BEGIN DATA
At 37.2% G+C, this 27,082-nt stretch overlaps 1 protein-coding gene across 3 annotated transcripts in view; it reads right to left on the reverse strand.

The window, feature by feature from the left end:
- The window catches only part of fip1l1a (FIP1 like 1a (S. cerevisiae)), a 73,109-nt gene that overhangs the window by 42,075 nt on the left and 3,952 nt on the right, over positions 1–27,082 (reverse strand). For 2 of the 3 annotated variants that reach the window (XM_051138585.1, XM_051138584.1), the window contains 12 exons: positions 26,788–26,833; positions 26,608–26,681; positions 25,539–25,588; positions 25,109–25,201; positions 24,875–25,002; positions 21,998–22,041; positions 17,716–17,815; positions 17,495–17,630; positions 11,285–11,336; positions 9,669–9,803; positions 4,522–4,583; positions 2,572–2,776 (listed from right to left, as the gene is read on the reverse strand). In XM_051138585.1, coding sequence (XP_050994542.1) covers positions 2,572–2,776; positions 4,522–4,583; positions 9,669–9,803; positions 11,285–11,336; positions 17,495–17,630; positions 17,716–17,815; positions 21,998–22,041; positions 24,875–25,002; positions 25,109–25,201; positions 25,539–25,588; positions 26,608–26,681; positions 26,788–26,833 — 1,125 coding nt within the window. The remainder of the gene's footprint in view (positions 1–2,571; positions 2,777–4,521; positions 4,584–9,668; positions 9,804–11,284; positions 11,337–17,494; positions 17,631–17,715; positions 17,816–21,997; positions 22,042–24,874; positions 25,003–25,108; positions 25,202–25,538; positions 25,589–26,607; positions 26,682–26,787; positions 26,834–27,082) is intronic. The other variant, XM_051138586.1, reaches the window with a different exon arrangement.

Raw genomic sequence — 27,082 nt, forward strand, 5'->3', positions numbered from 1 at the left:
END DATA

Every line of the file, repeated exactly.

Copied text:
At 37.2% G+C, this 27,082-nt stretch overlaps 1 protein-coding gene across 3 annotated transcripts in view; it reads right to left on the reverse strand.

The window, feature by feature from the left end:
- The window catches only part of fip1l1a (FIP1 like 1a (S. cerevisiae)), a 73,109-nt gene that overhangs the window by 42,075 nt on the left and 3,952 nt on the right, over positions 1–27,082 (reverse strand). For 2 of the 3 annotated variants that reach the window (XM_051138585.1, XM_051138584.1), the window contains 12 exons: positions 26,788–26,833; positions 26,608–26,681; positions 25,539–25,588; positions 25,109–25,201; positions 24,875–25,002; positions 21,998–22,041; positions 17,716–17,815; positions 17,495–17,630; positions 11,285–11,336; positions 9,669–9,803; positions 4,522–4,583; positions 2,572–2,776 (listed from right to left, as the gene is read on the reverse strand). In XM_051138585.1, coding sequence (XP_050994542.1) covers positions 2,572–2,776; positions 4,522–4,583; positions 9,669–9,803; positions 11,285–11,336; positions 17,495–17,630; positions 17,716–17,815; positions 21,998–22,041; positions 24,875–25,002; positions 25,109–25,201; positions 25,539–25,588; positions 26,608–26,681; positions 26,788–26,833 — 1,125 coding nt within the window. The remainder of the gene's footprint in view (positions 1–2,571; positions 2,777–4,521; positions 4,584–9,668; positions 9,804–11,284; positions 11,337–17,494; positions 17,631–17,715; positions 17,816–21,997; positions 22,042–24,874; positions 25,003–25,108; positions 25,202–25,538; positions 25,589–26,607; positions 26,682–26,787; positions 26,834–27,082) is intronic. The other variant, XM_051138586.1, reaches the window with a different exon arrangement.

Raw genomic sequence — 27,082 nt, forward strand, 5'->3', positions numbered from 1 at the left: